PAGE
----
By Steve Weinstein
By Bryan Bierman
By Lindsey Rhoades
By Chaz Kangas
By Ben Westhoff and Sarah Purkrabek
By Jena Ardell
By Jesse Sendejas Jr.
By Katherine Turman
The show ran late, but that's OK; Fat Bobby wants Oneida to feel like a dream onstage anyway. The Syrup Room, which formerly specialized in pancake toppings, felt like a barn: a big, claustrophobic space in the middle of nowhere off the Morgan stop of the L train (or "Hell Train," as Oneida's album-length 2000 Steel Rod EP put it), with makeshift bar and toilet stalls, a sizable hole in the ceiling, and a refrigerator keeping beer cold. After a set by Home (jammy indie rockers now recording for the Oneida-run Brah label), Fat Bobby's keyboards commenced to blur into Hanoi Jane's bass and Kid Millions' drums as they plunked what sounded like the same note over and over again, for 10 minutes or more. If you listened close, you noticed incremental shifts, but much of the crowd looked confused. Yet by the time the band's set wound down to the new album's key track, "Up With People," which Kid and Bobby say was inspired by stern old Chicago house trax by the likes of Fingers Inc., people were kinda sorta dancing.
Turns out the drone they'd opened with was the intro of the title cut of 2002's double disc Each One Teach One, slowed down and stretched toward eternity; in the past, Oneida have kicked off many a concert with that same album's landmark "Sheets of Easter," which goes, "You've got to look into the light light light light light light . . . " ad infinitum for 14 minutes. Starting shows in a trancelike state "is a little bit of a hippie thing, a way to settle in," Bobby theorizes, wearing red-tinted sunglasses and a T-shirt for stoner-boogie bunch Parchman Farm while sipping a Dos Equis and talking a mile a minute on the back patio of a little Mexican restaurant in Brooklyn's Clinton Hill, the neighborhood Oneida call home. "We're not trying to unsettle people." And though Kid says they've given the vocals more production emphasis on their last couple albums (the new one even comes with a lyric sheet), Bobby admits they still purposely sink the singing into the mix during live shows. "For me," he says, "the sound works best when you can't tell what's coming from where."
Happy New Year ends, as do many Oneida albums, with an extended epicthis time, the seven-minute "Thank Your Parents," originally planned as the title track of a triple album, a project the band promises it hasn't shelved, just postponed. Secret Wars, from 2004, ended with another extended monstrosity, "Changes in the City," which changed almost imperceptibly, just like the city does. Since that time, of course, Brooklyn rents have climbed, and Oneida have watched contemporaries become famous. "More power to them," Bobby says, paying respect to the Yeah Yeah Yeahs and Animal Collective. "But no major labels have come to knock on our door. And I attribute that to their good business sense."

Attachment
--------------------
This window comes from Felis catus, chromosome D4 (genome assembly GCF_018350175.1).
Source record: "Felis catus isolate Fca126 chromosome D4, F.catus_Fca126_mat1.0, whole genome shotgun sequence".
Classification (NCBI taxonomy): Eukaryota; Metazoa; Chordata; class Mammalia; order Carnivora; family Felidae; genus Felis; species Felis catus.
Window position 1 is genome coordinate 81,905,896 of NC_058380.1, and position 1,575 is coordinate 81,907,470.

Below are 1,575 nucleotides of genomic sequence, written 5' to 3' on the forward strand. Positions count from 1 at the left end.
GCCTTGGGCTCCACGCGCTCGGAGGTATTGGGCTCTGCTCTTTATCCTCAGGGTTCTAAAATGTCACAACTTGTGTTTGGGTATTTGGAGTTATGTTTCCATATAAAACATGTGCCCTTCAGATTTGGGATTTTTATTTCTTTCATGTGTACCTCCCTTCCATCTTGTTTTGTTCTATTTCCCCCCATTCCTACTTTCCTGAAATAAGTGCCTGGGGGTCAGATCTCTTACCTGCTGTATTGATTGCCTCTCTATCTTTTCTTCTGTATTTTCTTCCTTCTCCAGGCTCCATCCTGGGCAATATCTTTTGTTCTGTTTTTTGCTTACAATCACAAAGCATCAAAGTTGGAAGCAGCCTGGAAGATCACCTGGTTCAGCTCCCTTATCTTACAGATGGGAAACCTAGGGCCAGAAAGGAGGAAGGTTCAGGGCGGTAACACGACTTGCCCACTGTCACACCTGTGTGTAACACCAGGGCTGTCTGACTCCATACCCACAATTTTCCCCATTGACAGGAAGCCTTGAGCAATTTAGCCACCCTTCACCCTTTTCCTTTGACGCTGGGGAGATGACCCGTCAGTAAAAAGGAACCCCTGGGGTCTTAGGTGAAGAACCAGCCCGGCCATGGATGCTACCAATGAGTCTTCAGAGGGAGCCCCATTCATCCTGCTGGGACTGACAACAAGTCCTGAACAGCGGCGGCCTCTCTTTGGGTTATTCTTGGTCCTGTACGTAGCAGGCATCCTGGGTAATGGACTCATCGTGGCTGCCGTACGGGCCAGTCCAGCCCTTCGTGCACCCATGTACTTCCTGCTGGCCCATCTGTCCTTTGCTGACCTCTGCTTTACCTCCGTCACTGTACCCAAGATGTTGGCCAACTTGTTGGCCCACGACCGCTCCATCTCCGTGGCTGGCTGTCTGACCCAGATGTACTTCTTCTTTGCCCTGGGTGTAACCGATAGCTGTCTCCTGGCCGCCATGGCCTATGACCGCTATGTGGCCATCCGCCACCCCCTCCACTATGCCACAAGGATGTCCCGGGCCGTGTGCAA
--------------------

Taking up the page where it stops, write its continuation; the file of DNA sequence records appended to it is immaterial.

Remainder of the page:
He remains proud of the borough, though. "There's still this acceptance and understanding in Brooklyn: 'Do whatever you do with passion, and I'll give you a chance,' " he says. "I feel like the coolest thing we've accomplished as a band is to help build this community of peoplenot just music, but art, film, everything."
A few Sundays earlier, in fact, Kid Millions was fixing up Oneida's new recording studio, downstairs from a loading dock in an austere industrial building they now share with the Mighty Robot art gallery at the west end of Metropolitan Street, where Williamsburg abuts the East River. Oneida's old studio, right next door, had been displaced for condominiums. Kid's gym bag revealed CDs by Scott Walker, RZA, Fela, Marshall Jefferson, and Black Sabbath. Hanoi Jane, who has somewhat less hair than his drummer, drove us to a Williamsburg burger joint where they both drank Trappist beersone red, one bluefrom Belgium's Chimay monastery.
Once upon a time, Oneida were a four-piece; now that Fucking Champs/Trans Am guitarist Phil Manley has his own Oneida pseudonym (Double Rainbowthe other guys, when asked their real names, play the hip-hop card), they're looking like a four-piece again. ("We're in the process of figuring it out as we go," Kid explains.) Years ago, though, they were a duo: just Kid and Papa Crazee, now of the art-country act Oakley Hall. "When Crazee left," Jane says, "we were surprised by how much space that left in the sound." And since then, they've explored that space, recording a reggae dancehall track for release later this year and incorporating dainty instrumentation (zither, harpsichord, mandolin, sitar) on last year's uncharacteristically pastoral The Wedding. "We've done songs that are freak folk, and they're really well played and intricate," Kid says. "But we don't run around in peasant skirts."